My recent goto for "hacking" stuff has been tampermonkey (very similar to greasemonkey but for Chrome, yes I know boo hiss - best developer tools around though) I wrote something to snag all the dropdown values on a page from a salesforce application. The product was prototyped and initially built out on salesforce and finally in Java. One of our guys was going through the page manually and writing a spec with the options, to top it off all the dropdowns aren't standard selects under the hood, they're javascript encoded value abominations solely there to hamper scraping. After some tinkering I got all the values to dump to the console log so it became a copy paste job instead of typing.

Inspiration is good, it spurs one on, and the more people exposed to it I consider a good thing. If creative young minds find inspiration in Minecraft, excellent. The engines today are capable (games or films) and the tooling is accessible. Although I think the trend is for games is less customization through traditional mod channels with the rise of DLC. Like what's happening with movies and music, there is more but fewer defining stuff, like how Star Wars was in the theaters for a year and how so many people saw it, how many present day films boast that?

Comment: Re:Only Two Futures? (Score 3, Informative) 609

by theArtificial (#49728501) Attached to: The Demographic Future of America's Political Parties
Ultimately they remain not difficult to get otherwise the poorest wouldn't get them in such high numbers. There are much better questions to be asking, let's add some facts into the discussion, shall we? In a nutshell this seems to be a poor issue, in a country that struggles with contraceptive use. Blacks are over represented. For those with an agenda this is an empowerment struggle (her body, her choice etc.). I've also noticed when it isn't wanted it's a bunch of cells, when it's wanted it's a baby (women crying over a miscarriage). Source with nice graphs. At least half of American women will experience an unintended pregnancy by age 45, and at 2008 abortion rates, one in 10 women will have an abortion by age 20, one in four by age 30 and three in 10 by age 45.

Eighteen percent of U.S. women obtaining abortions are teenagers; those aged 15–17 obtain 6% of all abortions, 18–19-year-olds obtain 11%, and teens younger than 15 obtain 0.4%.

Women in their 20s account for more than half of all abortions: Women aged 20–24 obtain 33% of all abortions, and women aged 25–29 obtain 24%.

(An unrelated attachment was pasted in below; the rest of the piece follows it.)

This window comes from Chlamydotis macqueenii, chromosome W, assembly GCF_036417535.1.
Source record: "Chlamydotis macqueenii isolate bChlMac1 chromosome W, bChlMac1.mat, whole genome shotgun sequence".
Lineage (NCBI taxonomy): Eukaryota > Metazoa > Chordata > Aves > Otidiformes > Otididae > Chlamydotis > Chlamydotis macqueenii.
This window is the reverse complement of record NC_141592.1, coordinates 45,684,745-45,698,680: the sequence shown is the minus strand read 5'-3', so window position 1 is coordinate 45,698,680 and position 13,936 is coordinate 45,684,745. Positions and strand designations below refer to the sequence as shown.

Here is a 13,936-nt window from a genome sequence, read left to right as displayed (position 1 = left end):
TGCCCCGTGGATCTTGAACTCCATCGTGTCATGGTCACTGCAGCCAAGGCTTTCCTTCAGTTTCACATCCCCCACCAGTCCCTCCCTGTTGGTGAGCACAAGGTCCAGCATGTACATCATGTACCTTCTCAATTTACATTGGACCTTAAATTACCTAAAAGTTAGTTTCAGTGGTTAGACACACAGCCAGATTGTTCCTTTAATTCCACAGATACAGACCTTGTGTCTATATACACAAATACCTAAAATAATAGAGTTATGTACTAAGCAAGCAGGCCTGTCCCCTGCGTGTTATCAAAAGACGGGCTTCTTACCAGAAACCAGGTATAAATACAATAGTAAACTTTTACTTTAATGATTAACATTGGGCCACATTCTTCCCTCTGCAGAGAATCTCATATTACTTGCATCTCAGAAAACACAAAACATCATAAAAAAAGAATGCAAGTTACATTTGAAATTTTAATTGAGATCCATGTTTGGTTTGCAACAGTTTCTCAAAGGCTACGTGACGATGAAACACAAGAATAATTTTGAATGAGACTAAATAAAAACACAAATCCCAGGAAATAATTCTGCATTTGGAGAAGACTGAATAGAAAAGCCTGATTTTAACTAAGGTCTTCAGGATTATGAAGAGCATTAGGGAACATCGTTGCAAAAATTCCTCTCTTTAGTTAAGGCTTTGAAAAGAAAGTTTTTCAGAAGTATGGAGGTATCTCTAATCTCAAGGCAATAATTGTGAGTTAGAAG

Non-Hispanic white women account for 36% of abortions, non-Hispanic black women for 30%, Hispanic women for 25% and women of other races for 9%

Women who have never married and are not cohabiting account for 45% of all abortions.

About 61% of abortions are obtained by women who have one or more children.

Forty-two percent of women obtaining abortions have incomes below 100% of the federal poverty level ($10,830 for a single woman with no children).

Twenty-seven percent of women obtaining abortions have incomes between 100–199% of the federal poverty level.

The reasons women give for having an abortion underscore their understanding of the responsibilities of parenthood and family life. Three-fourths of women cite concern for or responsibility to other individuals; three-fourths say they cannot afford a child; three-fourths say that having a baby would interfere with work, school or the ability to care for dependents; and half say they do not want to be a single parent or are having problems with their husband or partner.

Fifty-one percent of women who have abortions had used a contraceptive method in the month they got pregnant, most commonly condoms (27%) or a hormonal method (17%)

The number of U.S. abortion providers declined 4% between 2008 (1,793) and 2011 (1,720). The number of clinics providing abortion services declined 1%, from 851 to 839. Eighty-nine percent of all U.S. counties lacked an abortion clinic in 2011; 38% of women live in those counties.

Forty-six percent of abortion providers offer very early abortions (before the first missed period) and 95% offer abortion at eight weeks from the last menstrual period. Sixty-one percent offer at least some second-trimester abortion services (13 weeks or later), and 34% offer abortion at 20 weeks. Only 16% of all abortion providers offer abortions at 24 weeks.

In 2011-2012, the average amount paid for a nonhospital abortion with local anesthesia at 10 weeks’ gestation was $480. The average amount paid for an early medication abortion before 10 weeks was $504.

Eighty-four percent of clinics experienced at least one form of antiabortion harassment in 2011. Picketing is the most common form of harassment clinics are exposed to (80%) followed by phone calls (47%). Fifty-three percent of clinics were picketed 20 times or more.

Comment: Re:Cuz Minix Dude Was A Old Guy (Score 1) 469

by theArtificial (#49634035) Attached to: Why Was Linux the Kernel That Succeeded?

A BSD license means that the only development you are guaranteed to get is your own development. Anything else is just by chance...If you publish the same code under GPL, and even a single other developer shows some interest and adds something to your work, you are guaranteed to get rewarded by additional functionality.

The guarantee requires that the developer distribute their work.

There is no ROI for your development work if you publish something under BSD license.

LLVM and FreeBSD would like a word with you. Some extremely popular projects use very liberal licenses and there are more, not less of these.

Recent research has tended to show that the Abominable No-Man is being replaced by the Prohibitive Procrastinator. -- C.N. Parkinson